In 44 years of writing about the outdoors, I've made a lot of friends, some of whom I've never even met. The internet not only made my job easier, it created cyber pen pals. One of my favorites is John T. Baker.
At 77, he still works every day and jogs or walks four miles several times a week. This self-taught naturalist has introduced four generations of his family to the outdoors, mostly at the Baker Family Heritage Farm near Breckenridge. It's been in the family 120 years.
Baker's e-mails are filled with colorful memories from a bygone era, told in vivid detail. Like the Gillespie County deer hunt in 1956, when Baker was 16 and his father, an obstetrician-gynecologist who slept whenever he could, was 52.
"Back then, hardly anybody used blinds to sit comfortably," wrote Baker. "We just picked out a tree and sat down with our backs to the tree trunk, facing into the cold north wind."
Baker's dad pulled up a large tree log for cover and laid his borrowed rifle on top of it. He promptly fell asleep. He was awakened by the sound of a buck standing three feet away, snorting and stamping its hoof at the apparition invading its territory.
"The deer was positioned eight inches from the rifle barrel, which was pointed at the correct place for a perfect shot," Baker wrote. "Dad slowly inched his hand up to the rifle, not picking it up. He just eased his finger into the trigger guard and fired. The buck fell right there, three feet away. It was his first buck.
"Dad was so excited, both over his first buck and the unique method of success, you would have thought he had delivered his first baby."
Baker enjoyed 30 years of hunting with his dad and his uncle Obed Baker. "I cherish every moment of those adventures together," he wrote. "Gosh, I still miss both of them."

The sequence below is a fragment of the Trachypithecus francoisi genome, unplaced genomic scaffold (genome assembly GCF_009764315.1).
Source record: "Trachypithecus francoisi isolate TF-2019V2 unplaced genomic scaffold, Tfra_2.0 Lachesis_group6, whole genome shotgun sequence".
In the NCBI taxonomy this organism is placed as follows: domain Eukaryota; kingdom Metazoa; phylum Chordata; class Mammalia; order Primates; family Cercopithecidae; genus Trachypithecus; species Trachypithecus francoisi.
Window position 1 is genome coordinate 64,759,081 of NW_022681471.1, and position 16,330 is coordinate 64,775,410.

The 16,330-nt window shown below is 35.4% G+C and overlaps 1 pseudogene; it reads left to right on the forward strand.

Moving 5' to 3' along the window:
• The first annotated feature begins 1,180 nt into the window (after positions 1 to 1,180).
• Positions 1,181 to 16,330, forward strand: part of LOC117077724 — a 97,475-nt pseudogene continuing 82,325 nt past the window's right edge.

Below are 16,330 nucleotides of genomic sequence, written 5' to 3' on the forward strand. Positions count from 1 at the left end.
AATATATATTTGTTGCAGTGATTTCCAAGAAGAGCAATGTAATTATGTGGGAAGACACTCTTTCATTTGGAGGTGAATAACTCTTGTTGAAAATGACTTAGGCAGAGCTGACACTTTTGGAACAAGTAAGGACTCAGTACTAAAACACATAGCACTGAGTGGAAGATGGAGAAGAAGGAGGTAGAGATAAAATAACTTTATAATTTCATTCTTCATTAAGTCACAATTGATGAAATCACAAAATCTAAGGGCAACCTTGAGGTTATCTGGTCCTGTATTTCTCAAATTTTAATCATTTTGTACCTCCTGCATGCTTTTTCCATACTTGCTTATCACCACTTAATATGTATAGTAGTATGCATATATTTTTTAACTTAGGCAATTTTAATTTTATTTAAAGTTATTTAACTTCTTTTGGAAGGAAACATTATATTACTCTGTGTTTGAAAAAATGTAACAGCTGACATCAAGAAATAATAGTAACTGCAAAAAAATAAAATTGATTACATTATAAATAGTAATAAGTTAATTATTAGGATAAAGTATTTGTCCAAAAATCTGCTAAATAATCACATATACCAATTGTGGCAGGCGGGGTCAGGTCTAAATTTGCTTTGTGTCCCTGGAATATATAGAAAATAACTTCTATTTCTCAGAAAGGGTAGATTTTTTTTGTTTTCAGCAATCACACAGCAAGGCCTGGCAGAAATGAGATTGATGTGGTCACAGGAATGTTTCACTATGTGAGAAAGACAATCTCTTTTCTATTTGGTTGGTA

Obed Baker once guided Panhandle hunters for lesser prairie chickens, which were so plentiful in the early 20th century there were no closed seasons or bag limits. Hunters from the cities rode trains to the Panhandle and killed birds by the dozens.
The Bakers enjoyed hunting but maintained great respect for the game. In 1958, he was headed for his deer lease near Bandera in a new Cadillac Fleetwood when Obed spotted a whitetail buck hung in a fence. The deer made a lazy jump and its rear legs came down through the upper two wires of the barbed wire fence. The wires kinked and the deer was trapped.
The buck was alive but exhausted from struggling to free itself. Baker found a pair of pliers in his gear and cut the buck loose. He scooped up the comatose animal and loaded it into the Cadillac's back seat, then drove to the camp where he and the ranch owner placed the deer in a barn, on a bed of hay with feed and water. Two days later, they opened the barn door and the buck ran away, apparently none the worse for its harrowing experience.
John Baker, 18 at the time, wrote his uncle Obed's tale, verified by the rancher, in a notebook, which he still has. John Baker has made a crusade of introducing his own children and his nieces and nephews to the outdoors. His daughter, Shawn Baker, a doctor of physical therapy, elaborates.
"From the time of my earliest memories, we were always camping, hiking and climbing mountains in state and national parks," she wrote. "Every place we went, dad made it interesting (and still does) as we explored, looking for all of nature's wonders. I could write a book about my dad and our wonderful adventures together."
Shawn's brother, Johnny, a teacher, historian and author, was equally influenced by his father. "My sister and I were always doing something outdoors with dad," he wrote. "At least two days a week we were at the Baker Farm where dad talked about the history, the plants and the animals. We're still making breathtaking memories."
John Baker said he was hooked on the outdoors at an early age and has spent his adult life trying to pass along lessons learned from forebears. He's floated various stretches of the Rio Grande an estimated 80 times.
"I've enjoyed all of it," he wrote, "but the best part was teaching the younger generations about all wild things and how we must be good stewards of our natural resources."
FRIDAY, NOV. 24--Sandhill crane season begins in Zone B.
FRIDAY, NOV. 24--Mule deer season begins in the Trans-Pecos.
SUNDAY, NOV. 26--First split of duck season ends in north and south zones.
SATURDAY, DEC. 2--Second split of north zone duck season begins.
SATURDAY, DEC. 2--Panhandle pheasant season begins.
SATURDAY, DEC. 9--Second split of south zone duck season begins.
SATURDAY, DEC. 16--Sandhill crane season begins in Zone C.
MONDAY, DEC. 18--Second split of dove season begins in north and central zones.
MONDAY, DEC.18--Woodcock season begins statewide.
FEATURED PHOTO: John T. Baker, son Johnny and his daughter, Shawn. with the skull of a buck they found hung in a fence. Baker has taught four generations of his family about hunting, fishing, natural history and stewardship. (Courtesy photo/John T. Baker)